Warning: As cases of COVID-19 continue spiking, watch out if you’re
among the many seeking tests.
Fake testing sites have popped up across the country and some scammers are asking for credit card and social security numbers – and they never provide test results.
“Be careful,” Tarrant County Criminal District Attorney Sharen Wilson said. “Research the facilities before you go and make sure it’s a valid testing site.”
The Better Business Bureau and Federal Bureau of Investigation are among the agencies that have put out warnings, urging people to be careful when getting tested at pop up sites and when buying at-home test kits.
“Scarcity often leads to potential scams for a product that doesn’t exist, the compromise of personal identifiable information, or the increase of deceptive advertising,” the BBB warning states.
Anyone caught fraudulently gathering personal information such as credit card or social security numbers faces a variety of charges.
If there are less than five items of personal information gathered, the offender faces a state jail felony which carries a jail term of up to two years and a fine of up to $10,000. If there are more than 50 items of personal information gathered, they face a first-degree felony which carries a prison term of five to 99 years and a fine of up to $10,000.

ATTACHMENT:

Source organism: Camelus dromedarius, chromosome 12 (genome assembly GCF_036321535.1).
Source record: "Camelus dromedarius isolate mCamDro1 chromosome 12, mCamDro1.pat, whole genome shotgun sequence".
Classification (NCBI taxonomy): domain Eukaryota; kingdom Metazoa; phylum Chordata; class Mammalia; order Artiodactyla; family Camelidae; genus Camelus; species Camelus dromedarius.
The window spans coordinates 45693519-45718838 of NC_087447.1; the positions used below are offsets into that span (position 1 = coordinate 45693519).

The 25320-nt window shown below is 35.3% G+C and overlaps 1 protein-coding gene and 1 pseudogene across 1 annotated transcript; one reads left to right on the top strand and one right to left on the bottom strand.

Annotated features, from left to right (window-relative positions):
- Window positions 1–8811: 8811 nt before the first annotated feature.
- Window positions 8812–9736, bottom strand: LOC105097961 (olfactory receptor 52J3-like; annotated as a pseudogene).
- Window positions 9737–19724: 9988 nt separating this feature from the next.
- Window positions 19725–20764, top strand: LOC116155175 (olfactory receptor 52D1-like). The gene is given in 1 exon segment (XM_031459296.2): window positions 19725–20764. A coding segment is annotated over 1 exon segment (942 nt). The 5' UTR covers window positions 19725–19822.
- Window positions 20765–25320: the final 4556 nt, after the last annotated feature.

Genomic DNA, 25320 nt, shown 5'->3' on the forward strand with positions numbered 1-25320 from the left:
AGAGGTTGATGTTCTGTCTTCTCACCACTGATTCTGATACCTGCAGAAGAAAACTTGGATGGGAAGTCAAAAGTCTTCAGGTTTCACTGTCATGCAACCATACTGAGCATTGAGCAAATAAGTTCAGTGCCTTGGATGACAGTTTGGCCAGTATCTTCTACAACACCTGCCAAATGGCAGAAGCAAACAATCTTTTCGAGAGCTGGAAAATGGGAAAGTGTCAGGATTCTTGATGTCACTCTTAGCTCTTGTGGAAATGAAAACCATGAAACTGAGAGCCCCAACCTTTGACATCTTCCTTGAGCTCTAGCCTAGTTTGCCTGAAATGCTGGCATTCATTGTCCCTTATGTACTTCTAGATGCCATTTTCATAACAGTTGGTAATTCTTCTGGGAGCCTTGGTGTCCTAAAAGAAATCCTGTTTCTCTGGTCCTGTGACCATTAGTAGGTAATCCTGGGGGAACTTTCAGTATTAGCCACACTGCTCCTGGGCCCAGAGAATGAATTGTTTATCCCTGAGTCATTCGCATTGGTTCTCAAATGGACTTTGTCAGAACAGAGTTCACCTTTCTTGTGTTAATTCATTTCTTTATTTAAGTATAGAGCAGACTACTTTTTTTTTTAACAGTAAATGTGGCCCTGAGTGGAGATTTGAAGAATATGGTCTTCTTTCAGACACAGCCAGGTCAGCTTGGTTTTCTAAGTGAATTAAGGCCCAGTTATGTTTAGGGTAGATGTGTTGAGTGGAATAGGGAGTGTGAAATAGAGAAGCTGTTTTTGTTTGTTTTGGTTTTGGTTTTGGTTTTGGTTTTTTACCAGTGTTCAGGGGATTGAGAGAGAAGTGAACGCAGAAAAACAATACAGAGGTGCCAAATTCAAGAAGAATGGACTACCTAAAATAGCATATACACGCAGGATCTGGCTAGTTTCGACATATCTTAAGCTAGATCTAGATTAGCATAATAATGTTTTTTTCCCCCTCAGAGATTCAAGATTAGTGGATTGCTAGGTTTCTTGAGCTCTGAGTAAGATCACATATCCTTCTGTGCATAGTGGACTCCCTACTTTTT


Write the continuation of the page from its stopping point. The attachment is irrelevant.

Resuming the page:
Protect yourself:
o Research the facility or testing site before you go. The U.S. Food and Drug
Administration has information at www.fda.gov.
o Talk to your doctor. He or she can help you find a legitimate testing site. When in doubt, go to sites affiliated with local hospitals or city or county government.
o Keep your personal information – social security numbers, credit card numbers – to yourself. Legitimate testing sites won’t ask for your social security number or a credit card number.
o Avoid unverified websites offering COVID-19 tests.
o Contact the Better Business Bureau to report a fraud or scam at www.bbb.org/scamtracker.

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